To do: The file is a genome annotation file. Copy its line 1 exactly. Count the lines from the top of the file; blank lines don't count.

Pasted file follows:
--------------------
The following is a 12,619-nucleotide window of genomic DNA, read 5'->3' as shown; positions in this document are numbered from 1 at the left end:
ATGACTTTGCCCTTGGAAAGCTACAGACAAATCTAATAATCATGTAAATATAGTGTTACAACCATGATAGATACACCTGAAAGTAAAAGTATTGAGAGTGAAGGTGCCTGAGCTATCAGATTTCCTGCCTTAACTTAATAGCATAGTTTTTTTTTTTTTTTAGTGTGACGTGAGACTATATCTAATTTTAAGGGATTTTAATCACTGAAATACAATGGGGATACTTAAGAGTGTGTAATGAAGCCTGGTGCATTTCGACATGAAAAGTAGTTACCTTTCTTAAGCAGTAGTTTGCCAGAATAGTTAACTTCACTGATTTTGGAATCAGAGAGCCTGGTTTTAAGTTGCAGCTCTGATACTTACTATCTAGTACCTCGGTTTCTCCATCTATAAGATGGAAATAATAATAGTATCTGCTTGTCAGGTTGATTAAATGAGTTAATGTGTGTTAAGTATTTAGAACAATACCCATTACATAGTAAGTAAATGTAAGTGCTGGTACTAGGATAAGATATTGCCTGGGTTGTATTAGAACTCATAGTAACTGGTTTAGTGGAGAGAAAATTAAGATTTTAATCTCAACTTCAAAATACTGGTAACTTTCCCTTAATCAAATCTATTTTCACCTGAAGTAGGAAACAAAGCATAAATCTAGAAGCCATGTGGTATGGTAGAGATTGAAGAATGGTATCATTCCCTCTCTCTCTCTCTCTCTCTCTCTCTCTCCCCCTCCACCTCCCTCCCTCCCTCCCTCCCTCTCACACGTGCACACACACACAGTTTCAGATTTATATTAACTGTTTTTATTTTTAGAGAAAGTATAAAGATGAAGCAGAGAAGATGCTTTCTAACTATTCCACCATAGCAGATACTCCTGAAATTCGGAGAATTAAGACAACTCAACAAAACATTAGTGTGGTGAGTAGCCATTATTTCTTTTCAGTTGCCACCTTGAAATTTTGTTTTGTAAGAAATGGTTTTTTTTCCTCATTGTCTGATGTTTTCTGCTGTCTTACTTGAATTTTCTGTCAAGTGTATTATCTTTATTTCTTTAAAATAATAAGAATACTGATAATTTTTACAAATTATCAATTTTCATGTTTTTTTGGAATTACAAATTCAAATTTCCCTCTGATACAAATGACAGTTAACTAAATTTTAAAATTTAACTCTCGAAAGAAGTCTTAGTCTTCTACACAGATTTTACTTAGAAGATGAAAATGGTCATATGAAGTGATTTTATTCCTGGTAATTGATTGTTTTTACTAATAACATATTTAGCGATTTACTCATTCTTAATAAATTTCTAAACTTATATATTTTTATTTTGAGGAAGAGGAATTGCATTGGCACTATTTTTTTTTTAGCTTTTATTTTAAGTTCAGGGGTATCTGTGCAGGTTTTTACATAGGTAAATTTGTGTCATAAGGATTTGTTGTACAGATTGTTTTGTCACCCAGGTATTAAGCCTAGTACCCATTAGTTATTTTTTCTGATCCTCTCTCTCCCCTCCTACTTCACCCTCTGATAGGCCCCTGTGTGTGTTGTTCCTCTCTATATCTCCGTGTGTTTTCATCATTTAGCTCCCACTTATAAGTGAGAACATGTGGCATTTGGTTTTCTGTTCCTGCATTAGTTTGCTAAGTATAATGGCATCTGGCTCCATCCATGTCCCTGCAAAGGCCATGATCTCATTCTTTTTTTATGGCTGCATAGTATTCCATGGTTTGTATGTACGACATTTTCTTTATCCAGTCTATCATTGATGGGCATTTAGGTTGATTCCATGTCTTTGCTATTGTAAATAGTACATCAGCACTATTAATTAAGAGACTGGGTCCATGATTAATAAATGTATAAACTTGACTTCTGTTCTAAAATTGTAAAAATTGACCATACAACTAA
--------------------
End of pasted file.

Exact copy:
The following is a 12,619-nucleotide window of genomic DNA, read 5'->3' as shown; positions in this document are numbered from 1 at the left end: